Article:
In the Australian Capital Territory (ACT), powers of attorney and wills are important legal instruments that individuals can utilise to plan and protect their interests during their lifetime and after their death. It is advisable to seek professional legal advice from an experienced will lawyer in Canberra to ensure that these documents meet all legal requirements and reflect individual intentions accurately.
A will is a legal document that allows a person, referred to as the ‘testator’, to designate beneficiaries who will inherit their estate. The testator can outline specific gifts, such as personal belongings or financial assets, and appoint an executor to manage the distribution of the estate.
In the ACT, the Wills Act 1968 governs the requirements and formalities surrounding wills. To create a valid will under this legislation, certain conditions must be met. The testator must be at least 18 years old and of sound mind. The will must be in writing, signed by the testator or another person in their presence and under their direction, and witnessed by at least two individuals who are not beneficiaries or spouses of beneficiaries.
By having a valid will, you can ensure that your assets are distributed as intended, which can help minimise disputes and provide clarity for your loved ones during difficult times. However, while making a will is the first step, it is equally important to regularly review and update your will to reflect any changes in your circumstances. Events such as marriage, divorce, or the birth of children often impact on a person’s testamentary intentions.
Updating your Will after separation
Separation can be a complicated and emotional time. At times, you may feel like the paperwork never ends and tough decisions need to be made. Updating your will can be easily forgotten or placed in the ‘too hard’ basket. However, the breakdown of a relationship changes your family structure and may also affect asset ownership. Additionally, a divorce can invalidate sections of an existing will in relation to your former spouse so you may need to review things. We can help you to create or modify your will to give you peace of mind.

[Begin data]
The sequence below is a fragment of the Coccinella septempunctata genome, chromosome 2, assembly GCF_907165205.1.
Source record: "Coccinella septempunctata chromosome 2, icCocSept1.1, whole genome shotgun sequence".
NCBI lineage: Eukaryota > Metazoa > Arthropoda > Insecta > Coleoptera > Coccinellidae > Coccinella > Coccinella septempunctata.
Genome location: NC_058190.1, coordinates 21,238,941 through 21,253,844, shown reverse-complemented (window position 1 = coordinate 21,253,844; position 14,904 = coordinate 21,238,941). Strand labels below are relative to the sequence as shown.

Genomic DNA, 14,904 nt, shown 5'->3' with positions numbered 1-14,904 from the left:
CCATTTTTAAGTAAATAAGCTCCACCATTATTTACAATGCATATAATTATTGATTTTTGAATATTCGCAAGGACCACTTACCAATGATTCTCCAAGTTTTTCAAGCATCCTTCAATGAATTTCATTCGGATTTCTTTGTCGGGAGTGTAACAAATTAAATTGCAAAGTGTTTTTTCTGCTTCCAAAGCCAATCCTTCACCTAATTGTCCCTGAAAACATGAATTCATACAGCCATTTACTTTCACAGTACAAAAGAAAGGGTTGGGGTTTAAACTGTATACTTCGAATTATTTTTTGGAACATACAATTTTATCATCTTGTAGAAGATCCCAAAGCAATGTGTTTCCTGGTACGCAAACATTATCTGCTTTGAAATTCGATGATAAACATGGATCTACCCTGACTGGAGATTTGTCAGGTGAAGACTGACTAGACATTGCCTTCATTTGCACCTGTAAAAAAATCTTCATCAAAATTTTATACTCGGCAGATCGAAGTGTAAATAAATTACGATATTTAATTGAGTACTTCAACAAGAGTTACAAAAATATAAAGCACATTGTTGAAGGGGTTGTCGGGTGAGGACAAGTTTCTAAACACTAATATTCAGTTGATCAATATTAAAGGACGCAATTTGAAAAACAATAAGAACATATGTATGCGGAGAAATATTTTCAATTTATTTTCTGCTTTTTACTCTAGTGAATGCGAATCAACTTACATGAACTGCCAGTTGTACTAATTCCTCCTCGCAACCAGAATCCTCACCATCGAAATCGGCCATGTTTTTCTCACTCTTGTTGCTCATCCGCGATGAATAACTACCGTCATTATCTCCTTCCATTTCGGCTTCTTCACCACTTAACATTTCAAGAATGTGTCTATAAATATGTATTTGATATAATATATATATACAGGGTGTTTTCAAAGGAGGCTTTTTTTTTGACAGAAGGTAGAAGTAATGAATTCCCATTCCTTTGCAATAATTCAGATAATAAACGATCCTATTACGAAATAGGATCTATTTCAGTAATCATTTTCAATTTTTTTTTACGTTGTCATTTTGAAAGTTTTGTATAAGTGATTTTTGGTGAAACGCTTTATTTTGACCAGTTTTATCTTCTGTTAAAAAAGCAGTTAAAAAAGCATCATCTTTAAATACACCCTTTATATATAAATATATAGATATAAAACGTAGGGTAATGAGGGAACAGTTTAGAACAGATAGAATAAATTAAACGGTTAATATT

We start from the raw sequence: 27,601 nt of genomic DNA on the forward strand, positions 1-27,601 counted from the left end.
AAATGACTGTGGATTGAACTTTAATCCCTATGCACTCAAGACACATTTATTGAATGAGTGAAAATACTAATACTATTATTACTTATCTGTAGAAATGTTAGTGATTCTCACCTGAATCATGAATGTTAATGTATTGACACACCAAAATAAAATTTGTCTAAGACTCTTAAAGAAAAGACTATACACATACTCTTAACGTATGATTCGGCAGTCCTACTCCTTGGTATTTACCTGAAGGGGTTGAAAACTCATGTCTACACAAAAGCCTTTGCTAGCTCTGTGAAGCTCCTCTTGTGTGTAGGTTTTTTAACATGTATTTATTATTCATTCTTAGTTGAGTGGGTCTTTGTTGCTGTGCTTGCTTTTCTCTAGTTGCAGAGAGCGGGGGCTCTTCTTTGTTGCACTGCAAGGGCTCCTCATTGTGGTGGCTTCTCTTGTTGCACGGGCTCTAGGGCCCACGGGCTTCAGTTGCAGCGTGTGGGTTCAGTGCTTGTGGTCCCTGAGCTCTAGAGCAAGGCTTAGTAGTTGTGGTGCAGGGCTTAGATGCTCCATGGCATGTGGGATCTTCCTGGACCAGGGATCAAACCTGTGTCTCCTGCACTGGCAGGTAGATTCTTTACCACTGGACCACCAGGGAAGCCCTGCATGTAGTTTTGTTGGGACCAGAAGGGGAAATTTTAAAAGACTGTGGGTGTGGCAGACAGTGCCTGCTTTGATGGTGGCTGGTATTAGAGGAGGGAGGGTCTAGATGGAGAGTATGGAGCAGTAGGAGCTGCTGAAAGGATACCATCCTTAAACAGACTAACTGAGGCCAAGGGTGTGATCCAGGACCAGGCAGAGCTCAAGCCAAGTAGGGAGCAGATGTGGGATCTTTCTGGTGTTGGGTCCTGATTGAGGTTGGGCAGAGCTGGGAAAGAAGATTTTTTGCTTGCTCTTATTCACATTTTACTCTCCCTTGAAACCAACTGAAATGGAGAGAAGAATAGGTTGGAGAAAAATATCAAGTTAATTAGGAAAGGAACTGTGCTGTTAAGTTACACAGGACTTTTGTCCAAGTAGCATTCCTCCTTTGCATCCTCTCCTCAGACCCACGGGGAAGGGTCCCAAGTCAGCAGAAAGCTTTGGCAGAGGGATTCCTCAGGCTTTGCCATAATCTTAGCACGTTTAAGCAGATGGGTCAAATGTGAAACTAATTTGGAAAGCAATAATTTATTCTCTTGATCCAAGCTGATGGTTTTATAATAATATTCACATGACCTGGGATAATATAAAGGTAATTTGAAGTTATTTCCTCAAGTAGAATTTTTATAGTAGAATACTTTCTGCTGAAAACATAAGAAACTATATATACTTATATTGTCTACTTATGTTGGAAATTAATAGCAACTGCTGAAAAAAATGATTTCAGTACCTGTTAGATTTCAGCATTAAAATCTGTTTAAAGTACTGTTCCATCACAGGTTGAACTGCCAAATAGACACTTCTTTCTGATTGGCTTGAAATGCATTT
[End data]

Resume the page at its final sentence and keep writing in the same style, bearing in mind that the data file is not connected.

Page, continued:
Determining the details of your will can be difficult, but we can provide guidance to ensure your will is binding and captures your wishes accurately. Some of the matters you’ll need to consider are:
- the addition or removal of beneficiaries
- changes to asset ownership and finances
- the executor/s of your will
Powers of Attorney
A power of attorney is a legal document that grants authority to another person, known as the attorney, to make decisions on behalf of the individual who grants the power. Individuals can choose someone they trust (for example, a family member or friend) to act on their behalf and make decisions that align with their best interests.
There are two main types of powers of attorney in the ACT: general and enduring.
A general power of attorney allows the attorney to make financial and legal decisions on behalf of the individual, but it becomes invalid if the individual loses mental capacity. On the other hand, an enduring power of attorney continues to be effective even if the individual becomes mentally incapacitated. This type of power of attorney is particularly important for those who want to ensure that their affairs are managed appropriately if they are no longer able to make decisions for themselves.
Powers of attorney in the ACT are governed by the Powers of Attorney Act 2006. To create a valid power of attorney, you must be at least 18 years old and have the mental capacity to understand the nature and effect of the power of attorney. The document must be in writing, signed by you and witnessed by at least one person who is not the attorney or spouse of the attorney.
Speak to a Will Lawyer in Canberra
If your spouse or partner has a power of attorney regarding your business, financial, legal and/or healthcare decisions, it may be appropriate for you to transfer this authority to another person after a relationship breakdown. Our will lawyers in Canberra can discuss your circumstances and offer tailored advice and assistance to prepare updated documents that reflect your wishes moving forward.